Is this a grammatically-correct sentence: “Vote as if your neighborhood depends on it”? Or would “depends upon” be better?
If it were my slogan to the masses I would make it:
“Vote. Your neighborhood depends on it.”
Avoids the issue altogether, especially worrying about whether the construction around a subjunctive is technically correct but loses the appeal to the polloi.
Wilson Follett “Modern American Usage” (1966)
*In this case, the prepositional phrase “on style” is linked to “word,” but “upon style” is linked to “effect.”
I’m going with “on.” After all, who ever said, “Grandpa has Depends upon?”
As a professional editor, I’d let an author use either “depends on” or depends upon" depending … er… on their personal preference.
But if I were expressing my personal prefererence, in this particular situation I’d vote for “depends upon.” Why? I dunno, sounds more serious to me that way. If you google (using advanced search) “depends on” vs. “depends upon” you will see that the former gets far more hits, but you can instantly see that the latter gets serious, literary kinds of hits (like “so much depends upon a red wheelbarrow”). IMHO it has to do with how it falls on your ear … de-PENDS u-PON is very nice.
I checked the American Heritage dictionary, and it was neutral, saying “on” or “upon” either one could be used without specifying situations.
When I checked the Oxford, however, it listed only “depend on” and “depending on” as phrases. No mention at all of “upon.”
When I proofread mss., I judge such arbitrarities by context. If the author writes “on,” I’d leave as is, as the preferable usage. If the author writes “upon,” I’d give it a little more thought. “Upon” strikes me as slightly more precious, even British. So if that were appropriate to the text, I’d leave it. Or, if rhythm and flow is important to the audience, and subtracting the syllable disrupts that, I’d leave it.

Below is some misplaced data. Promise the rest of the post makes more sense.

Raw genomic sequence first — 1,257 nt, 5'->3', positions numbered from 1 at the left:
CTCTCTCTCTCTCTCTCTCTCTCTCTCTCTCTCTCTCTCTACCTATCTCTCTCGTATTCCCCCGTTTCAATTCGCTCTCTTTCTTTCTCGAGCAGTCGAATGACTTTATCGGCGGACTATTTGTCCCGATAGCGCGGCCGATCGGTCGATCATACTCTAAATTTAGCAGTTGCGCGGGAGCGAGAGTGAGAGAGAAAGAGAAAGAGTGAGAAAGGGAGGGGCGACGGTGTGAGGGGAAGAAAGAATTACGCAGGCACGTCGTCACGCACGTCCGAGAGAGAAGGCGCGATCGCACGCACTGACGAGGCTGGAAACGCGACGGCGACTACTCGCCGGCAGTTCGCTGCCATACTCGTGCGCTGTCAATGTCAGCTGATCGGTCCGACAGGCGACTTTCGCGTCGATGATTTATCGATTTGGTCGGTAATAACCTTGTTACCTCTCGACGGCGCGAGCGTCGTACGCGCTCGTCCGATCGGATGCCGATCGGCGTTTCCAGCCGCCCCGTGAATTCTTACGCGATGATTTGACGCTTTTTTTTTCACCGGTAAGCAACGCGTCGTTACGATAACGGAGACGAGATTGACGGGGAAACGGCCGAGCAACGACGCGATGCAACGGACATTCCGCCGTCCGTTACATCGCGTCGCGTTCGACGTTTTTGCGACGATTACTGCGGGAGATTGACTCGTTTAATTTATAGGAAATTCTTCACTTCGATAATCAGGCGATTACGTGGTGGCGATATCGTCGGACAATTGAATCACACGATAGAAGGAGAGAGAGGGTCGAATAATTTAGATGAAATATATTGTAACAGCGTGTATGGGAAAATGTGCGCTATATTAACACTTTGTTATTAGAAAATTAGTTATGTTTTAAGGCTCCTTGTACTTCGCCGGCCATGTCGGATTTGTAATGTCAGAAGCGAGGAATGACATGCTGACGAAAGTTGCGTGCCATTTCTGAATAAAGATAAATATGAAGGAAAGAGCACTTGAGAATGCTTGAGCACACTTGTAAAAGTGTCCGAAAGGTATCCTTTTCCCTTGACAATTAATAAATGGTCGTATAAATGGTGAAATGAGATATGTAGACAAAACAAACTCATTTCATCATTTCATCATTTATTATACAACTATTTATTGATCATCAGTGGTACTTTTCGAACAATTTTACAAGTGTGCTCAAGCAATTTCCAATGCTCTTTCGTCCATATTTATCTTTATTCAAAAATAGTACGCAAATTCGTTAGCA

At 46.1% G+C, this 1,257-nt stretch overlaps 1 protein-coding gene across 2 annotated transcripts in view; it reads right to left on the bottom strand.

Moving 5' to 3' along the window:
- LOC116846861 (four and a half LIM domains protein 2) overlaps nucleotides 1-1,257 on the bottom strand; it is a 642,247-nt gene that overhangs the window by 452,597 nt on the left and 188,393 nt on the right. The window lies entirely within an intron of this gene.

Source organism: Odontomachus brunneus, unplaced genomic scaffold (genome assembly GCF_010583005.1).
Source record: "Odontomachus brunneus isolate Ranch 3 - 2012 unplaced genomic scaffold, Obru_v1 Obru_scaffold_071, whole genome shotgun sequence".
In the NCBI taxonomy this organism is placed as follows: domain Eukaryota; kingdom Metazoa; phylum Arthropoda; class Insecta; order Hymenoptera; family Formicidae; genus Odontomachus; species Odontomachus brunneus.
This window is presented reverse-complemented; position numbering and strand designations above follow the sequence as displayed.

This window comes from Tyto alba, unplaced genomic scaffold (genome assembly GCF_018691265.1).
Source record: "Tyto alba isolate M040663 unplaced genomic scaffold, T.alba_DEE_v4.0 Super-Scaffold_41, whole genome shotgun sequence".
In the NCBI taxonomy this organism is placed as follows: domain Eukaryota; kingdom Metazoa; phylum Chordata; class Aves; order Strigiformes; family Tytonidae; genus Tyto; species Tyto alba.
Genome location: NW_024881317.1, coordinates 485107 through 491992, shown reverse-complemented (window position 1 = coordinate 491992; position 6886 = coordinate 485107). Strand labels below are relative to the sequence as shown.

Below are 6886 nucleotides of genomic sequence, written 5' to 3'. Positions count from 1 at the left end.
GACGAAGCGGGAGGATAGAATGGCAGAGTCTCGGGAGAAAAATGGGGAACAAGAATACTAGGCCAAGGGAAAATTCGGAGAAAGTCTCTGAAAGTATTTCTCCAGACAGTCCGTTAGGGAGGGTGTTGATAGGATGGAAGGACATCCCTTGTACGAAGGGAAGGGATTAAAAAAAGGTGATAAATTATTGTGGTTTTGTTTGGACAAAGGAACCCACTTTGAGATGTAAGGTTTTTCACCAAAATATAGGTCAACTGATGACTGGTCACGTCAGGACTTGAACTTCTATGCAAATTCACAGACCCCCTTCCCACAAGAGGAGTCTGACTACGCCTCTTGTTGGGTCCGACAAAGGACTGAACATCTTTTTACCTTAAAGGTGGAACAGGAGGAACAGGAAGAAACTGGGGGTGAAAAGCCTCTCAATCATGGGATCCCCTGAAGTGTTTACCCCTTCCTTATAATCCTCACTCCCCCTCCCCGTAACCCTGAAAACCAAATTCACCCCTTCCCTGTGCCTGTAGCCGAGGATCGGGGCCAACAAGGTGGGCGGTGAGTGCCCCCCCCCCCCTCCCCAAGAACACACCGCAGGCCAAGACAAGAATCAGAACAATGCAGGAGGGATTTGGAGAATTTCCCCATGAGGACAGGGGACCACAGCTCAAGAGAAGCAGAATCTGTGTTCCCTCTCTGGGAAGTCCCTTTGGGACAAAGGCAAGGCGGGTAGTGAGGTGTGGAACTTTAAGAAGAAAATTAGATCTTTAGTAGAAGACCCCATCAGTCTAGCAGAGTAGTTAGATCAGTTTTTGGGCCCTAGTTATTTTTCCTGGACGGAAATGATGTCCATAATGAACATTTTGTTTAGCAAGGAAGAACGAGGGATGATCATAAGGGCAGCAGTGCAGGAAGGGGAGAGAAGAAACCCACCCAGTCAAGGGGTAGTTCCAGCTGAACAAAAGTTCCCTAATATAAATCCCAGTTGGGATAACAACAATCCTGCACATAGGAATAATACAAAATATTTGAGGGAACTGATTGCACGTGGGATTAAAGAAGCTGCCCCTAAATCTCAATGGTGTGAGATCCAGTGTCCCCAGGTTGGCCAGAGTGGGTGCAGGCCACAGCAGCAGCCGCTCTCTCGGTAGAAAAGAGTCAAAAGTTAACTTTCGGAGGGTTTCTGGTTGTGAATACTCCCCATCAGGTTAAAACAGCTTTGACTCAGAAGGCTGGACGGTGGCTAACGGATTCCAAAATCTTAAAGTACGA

It does me, too, so I was surprised that the Oxford listed only “on.”
Although the OP didn’t ask about this specifically, if you don’t use the construction Chief Pedant recommends (which I think is better), I would write “Vote as if your neighborhood depended on it,” not depends.
“As if” creates a contra-factual condiition which properly takes the past subjunctive mood, hence “depended.”
Oh and, since it’s a grammar thread . . . your OP contains an extra hyphen.
Part of the issue for me was having the punch of a slogan lost for the sake of grammatical pedantry.
The specific question in the OP is adequately addressed above but the unasked question is whether there is a better way to phrase the slogan…
For a neighborhood which needs slogans to help it get out the vote I think “upon” is a bit stilted, and when I thought about the proper subjunctive construction it seemed even more so. I admit to making an inference about the neighborhood in question, but that’s the practicality of creating a good slogan.
I’d concentrate on (or concentrate upon) the word “depends.” You’re wanting to use “depended,” i.e., “Vote as if your neighborhood depended upon it.” It’s one of those subjunctive mood thingies, as mentions commasense.
In my mind, they have slightly different meanings –
“Depends upon” means “relies on” – Your family depends upon you to attend to your responsibilities. Your company depends upon you to do your job.
“Depends on” means that the answer to a question varies based on differing circumstances. “Whether you will be promoted depends on your job performance.” “Whether we go camping this weekend depends on the weather being good.”